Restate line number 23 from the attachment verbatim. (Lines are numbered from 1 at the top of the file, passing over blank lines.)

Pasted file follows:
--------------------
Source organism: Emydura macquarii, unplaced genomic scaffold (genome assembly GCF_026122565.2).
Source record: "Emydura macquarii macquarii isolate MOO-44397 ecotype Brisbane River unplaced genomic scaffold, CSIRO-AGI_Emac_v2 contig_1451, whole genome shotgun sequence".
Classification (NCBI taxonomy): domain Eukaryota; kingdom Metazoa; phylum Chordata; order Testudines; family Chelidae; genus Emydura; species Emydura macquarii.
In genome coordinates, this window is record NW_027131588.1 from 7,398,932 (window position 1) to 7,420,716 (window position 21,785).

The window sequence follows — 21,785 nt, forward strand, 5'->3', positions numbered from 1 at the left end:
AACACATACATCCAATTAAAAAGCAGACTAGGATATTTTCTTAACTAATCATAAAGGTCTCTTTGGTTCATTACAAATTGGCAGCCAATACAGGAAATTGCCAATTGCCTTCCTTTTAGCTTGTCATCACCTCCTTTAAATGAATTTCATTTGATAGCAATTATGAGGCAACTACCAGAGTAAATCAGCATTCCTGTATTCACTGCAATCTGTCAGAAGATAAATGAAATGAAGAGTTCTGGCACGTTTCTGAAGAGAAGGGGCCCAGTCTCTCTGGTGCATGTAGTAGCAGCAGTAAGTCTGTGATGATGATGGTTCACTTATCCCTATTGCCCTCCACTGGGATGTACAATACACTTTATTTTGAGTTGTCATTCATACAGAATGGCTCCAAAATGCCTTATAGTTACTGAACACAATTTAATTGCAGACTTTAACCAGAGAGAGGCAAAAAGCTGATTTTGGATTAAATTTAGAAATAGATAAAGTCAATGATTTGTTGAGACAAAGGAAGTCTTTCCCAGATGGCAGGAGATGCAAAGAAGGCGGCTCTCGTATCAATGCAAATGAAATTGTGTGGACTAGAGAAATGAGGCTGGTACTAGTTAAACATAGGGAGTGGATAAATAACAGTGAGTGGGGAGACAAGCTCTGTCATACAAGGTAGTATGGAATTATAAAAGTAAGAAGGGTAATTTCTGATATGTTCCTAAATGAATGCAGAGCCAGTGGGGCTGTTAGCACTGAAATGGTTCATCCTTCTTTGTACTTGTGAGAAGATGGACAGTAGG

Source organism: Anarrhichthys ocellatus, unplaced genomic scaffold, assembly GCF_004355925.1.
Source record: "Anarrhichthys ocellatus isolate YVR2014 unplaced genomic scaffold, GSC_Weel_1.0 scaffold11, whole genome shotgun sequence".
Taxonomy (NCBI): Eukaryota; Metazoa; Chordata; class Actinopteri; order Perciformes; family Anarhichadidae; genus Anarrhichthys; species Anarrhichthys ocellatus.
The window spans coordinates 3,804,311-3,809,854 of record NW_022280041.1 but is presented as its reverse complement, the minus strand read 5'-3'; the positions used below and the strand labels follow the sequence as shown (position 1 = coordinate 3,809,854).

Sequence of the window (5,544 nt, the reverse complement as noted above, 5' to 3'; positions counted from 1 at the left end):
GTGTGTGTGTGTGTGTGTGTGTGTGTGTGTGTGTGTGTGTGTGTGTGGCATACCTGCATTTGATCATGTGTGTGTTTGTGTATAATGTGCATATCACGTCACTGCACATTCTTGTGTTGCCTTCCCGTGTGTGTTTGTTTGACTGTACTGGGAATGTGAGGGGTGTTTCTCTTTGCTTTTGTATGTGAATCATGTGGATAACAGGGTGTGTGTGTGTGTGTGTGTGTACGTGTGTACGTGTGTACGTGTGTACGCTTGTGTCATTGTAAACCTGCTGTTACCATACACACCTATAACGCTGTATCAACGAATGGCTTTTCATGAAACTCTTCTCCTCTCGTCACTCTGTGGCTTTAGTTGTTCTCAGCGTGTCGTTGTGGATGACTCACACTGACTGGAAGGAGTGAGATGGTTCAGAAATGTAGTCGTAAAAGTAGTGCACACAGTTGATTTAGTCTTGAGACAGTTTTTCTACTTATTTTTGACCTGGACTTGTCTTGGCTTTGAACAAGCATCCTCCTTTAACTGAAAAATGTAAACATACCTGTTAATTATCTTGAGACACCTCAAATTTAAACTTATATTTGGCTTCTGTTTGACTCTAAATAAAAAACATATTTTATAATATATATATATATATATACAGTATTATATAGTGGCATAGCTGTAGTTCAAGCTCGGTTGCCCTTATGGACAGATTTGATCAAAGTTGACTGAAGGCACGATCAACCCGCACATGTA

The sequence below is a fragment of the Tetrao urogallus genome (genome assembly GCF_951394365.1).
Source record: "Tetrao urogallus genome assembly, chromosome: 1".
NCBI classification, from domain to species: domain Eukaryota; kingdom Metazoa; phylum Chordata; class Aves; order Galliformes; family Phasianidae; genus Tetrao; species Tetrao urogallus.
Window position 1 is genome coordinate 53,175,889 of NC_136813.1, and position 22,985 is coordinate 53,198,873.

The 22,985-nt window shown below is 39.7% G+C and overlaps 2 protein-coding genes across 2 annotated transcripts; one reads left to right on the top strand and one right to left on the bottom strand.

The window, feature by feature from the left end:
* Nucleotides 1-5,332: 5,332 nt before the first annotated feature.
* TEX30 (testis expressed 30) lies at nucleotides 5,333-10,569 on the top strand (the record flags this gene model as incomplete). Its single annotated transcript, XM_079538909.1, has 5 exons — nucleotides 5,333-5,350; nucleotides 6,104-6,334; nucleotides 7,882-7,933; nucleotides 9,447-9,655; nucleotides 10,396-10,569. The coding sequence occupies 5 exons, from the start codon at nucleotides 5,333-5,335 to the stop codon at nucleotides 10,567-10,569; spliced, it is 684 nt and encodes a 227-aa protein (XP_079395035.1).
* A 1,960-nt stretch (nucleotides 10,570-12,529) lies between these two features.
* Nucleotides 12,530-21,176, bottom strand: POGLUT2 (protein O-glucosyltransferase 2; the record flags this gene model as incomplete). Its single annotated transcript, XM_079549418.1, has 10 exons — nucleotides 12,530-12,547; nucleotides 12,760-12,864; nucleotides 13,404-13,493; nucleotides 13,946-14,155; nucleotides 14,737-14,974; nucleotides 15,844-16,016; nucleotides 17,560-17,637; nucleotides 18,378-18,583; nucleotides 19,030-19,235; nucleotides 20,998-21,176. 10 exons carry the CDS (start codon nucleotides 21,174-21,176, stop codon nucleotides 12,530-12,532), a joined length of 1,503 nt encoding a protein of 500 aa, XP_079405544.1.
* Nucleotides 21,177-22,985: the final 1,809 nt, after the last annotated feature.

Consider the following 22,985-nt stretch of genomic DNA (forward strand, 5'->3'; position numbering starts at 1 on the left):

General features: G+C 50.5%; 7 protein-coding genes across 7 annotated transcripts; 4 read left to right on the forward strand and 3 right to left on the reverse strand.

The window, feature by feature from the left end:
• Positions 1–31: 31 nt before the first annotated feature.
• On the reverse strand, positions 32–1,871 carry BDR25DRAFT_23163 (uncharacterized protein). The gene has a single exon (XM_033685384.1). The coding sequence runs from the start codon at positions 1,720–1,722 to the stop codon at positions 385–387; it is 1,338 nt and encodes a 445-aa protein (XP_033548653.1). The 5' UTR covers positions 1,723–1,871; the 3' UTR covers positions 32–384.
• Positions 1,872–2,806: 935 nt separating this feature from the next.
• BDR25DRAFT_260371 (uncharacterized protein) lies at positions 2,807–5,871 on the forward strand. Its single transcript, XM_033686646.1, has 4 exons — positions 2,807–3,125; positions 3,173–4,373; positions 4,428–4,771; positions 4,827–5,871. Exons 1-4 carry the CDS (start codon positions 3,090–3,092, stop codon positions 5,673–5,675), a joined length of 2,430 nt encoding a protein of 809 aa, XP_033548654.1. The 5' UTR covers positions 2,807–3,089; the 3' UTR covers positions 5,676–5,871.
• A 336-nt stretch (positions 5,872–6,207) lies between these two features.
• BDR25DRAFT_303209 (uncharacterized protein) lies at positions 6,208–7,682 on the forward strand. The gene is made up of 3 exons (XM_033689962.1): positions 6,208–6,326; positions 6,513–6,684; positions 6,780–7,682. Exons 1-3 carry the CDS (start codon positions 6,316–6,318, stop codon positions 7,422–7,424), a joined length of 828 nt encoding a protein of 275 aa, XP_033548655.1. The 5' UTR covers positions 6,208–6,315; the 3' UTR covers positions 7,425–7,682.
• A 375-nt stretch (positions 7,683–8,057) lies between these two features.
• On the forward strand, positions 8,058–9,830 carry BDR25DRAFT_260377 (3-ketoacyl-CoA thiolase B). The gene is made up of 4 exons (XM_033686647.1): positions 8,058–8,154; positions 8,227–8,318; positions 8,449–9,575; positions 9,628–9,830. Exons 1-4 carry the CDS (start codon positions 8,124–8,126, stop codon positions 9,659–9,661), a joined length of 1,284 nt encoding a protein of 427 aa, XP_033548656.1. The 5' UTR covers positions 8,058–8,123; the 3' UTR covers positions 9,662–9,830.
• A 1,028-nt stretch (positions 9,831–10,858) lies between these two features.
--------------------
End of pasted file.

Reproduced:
* Nucleotides 21,177-22,985: the final 1,809 nt, after the last annotated feature.